Posted by Ardent Editor on July 23rd, 2007
One of the most promising uses for genetic modification being eyed in the future is on the field of medicine. There are a number of advances already being done in the field of genetic modification that may be able to allow researchers to someday be able to develop a wide range of medicines that will be able to treat a variety of diseases that current medicines may not be able to.
There are many ways that genetic modification can be used in the development of new medicines in the future. One of them is in the production of some human therapeutic proteins which is used to treat a variety of diseases.
Current methods of producing these valuable human proteins are through human cell cultures but that can be very costly. Human proteins can also be purified from the blood, but the process always has the risk of contamination with diseases such as Hepatitis C and the dreaded AIDS. With genetic modification, these human proteins can be produced in the milk of transgenic animals such as sheep, cattle and goats. This way, human proteins can be produced in higher volumes at less cost.
Genetic modification can also be used in producing so-called nutriceuticals. Through this genetic modification can be used in producing milk from genetically modified animals in order to improve its nutritional qualities that may be needed by some special consumers such as those people who have an immune response to ordinary milk or are lactose intolerant. That is just one of the many uses that genetic modification may be able to help the field of medicine in trying to improve the quality of life.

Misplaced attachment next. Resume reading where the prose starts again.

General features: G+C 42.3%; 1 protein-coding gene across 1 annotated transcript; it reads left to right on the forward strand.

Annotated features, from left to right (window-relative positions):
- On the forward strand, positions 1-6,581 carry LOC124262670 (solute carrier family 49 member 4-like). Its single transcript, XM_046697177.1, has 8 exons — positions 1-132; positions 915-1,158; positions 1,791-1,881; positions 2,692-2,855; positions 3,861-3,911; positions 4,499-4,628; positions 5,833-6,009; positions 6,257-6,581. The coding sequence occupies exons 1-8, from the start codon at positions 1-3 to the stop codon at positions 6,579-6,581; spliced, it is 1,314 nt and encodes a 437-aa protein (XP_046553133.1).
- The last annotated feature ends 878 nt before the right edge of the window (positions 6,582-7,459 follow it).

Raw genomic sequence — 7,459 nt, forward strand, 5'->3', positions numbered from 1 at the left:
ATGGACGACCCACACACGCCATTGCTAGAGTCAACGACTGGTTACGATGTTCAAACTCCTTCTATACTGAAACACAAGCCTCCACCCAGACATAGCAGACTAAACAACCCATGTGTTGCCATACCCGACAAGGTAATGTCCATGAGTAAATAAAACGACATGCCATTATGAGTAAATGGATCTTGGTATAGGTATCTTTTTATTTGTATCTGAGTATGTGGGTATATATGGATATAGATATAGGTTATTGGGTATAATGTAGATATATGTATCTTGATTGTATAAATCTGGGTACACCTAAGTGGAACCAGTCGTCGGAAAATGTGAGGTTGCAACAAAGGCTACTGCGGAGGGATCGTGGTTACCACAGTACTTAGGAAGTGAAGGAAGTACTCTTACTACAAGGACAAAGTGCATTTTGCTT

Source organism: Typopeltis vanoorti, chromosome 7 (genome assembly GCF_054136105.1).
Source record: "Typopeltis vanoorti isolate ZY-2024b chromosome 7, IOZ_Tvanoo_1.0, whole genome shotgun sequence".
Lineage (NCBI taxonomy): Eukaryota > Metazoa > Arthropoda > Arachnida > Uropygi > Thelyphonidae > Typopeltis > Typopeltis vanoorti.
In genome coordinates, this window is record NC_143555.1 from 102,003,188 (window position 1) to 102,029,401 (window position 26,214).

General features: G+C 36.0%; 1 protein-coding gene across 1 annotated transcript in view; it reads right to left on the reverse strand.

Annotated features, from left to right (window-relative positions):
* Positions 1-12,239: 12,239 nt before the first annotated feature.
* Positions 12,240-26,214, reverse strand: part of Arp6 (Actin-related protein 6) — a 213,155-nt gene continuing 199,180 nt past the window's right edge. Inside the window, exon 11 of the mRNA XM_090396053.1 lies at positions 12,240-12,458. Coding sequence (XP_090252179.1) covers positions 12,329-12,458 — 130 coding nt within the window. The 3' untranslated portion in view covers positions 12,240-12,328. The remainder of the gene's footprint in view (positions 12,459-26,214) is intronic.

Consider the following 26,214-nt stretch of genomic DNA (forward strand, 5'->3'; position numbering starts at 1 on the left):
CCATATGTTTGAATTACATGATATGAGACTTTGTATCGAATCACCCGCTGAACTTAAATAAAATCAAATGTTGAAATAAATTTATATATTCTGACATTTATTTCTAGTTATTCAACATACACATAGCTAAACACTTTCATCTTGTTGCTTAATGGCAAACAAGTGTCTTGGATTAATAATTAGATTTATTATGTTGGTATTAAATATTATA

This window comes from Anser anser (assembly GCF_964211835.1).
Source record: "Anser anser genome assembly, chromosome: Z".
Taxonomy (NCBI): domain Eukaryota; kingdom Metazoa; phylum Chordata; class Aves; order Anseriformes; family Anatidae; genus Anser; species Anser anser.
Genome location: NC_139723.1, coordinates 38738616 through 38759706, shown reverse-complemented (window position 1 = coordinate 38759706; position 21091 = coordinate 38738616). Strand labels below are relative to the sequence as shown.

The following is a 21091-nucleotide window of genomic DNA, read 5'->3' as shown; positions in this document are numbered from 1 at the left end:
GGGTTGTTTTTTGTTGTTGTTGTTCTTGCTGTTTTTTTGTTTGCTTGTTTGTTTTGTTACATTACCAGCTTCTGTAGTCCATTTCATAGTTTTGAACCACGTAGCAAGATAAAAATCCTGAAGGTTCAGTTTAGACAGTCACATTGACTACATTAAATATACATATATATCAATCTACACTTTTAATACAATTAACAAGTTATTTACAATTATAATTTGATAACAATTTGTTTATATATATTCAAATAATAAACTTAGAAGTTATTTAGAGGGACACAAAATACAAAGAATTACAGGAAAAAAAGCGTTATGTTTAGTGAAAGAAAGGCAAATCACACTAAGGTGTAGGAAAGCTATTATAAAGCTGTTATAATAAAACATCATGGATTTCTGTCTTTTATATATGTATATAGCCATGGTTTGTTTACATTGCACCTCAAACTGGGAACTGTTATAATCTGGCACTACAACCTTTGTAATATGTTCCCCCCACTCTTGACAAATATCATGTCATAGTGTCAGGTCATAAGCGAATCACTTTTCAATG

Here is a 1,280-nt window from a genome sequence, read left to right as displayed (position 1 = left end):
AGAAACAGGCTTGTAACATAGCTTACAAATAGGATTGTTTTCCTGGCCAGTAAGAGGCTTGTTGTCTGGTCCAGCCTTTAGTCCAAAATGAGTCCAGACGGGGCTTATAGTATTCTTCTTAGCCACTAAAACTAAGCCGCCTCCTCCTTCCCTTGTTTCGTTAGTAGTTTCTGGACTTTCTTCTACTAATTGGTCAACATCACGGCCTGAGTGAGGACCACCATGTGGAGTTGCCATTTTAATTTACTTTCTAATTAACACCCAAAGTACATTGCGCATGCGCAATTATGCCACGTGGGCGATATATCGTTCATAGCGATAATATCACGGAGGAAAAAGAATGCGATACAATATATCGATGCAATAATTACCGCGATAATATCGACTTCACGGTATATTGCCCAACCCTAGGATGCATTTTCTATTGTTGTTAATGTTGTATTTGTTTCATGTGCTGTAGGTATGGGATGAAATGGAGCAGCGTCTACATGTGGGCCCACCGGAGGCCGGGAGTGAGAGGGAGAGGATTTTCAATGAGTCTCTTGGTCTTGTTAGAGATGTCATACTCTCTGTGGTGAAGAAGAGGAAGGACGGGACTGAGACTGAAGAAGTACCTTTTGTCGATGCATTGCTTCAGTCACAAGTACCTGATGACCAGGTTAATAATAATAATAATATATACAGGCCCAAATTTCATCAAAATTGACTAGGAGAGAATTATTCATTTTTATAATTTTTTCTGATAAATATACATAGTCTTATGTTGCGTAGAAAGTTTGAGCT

Other ways of using genetic modification in the field of medicine concern organ transplants. In is a known fact to day that organ transplants are not that readily available since supply for healthy organs such as kidneys and hearts are so very scarce considering the demand for it. With the help of genetic modification, the demand for additional organs for possible transplants may be answered.
Genetic modification may be able to fill up the shortfall of human organs for transplants by using transgenic pigs in order to provide the supply of vital organs ideal for human transplants. The pigs can be genetically modified by adding a specific human protein that will be able to coat pig tissues and prevent the immediate rejection of the transplanted organs into humans.
Although genetic modification may have a bright future ahead, concerns still may overshadow its continuous development. There may still be ethical questions that may be brought up in the future concerning the practice of genetic modification. And such questions already have been brought up in genetically modified foods.
And such questions may still require answers that may help assure the public that the use of genetic modification in uplifting the human quality of life is sound as well as safe enough. Public acceptance will readily follow once such questions have been satisfactorily answered.
Originally posted here:
Genetic Modification in Medicine | gm.org
Recommendation and review posted by Fredricko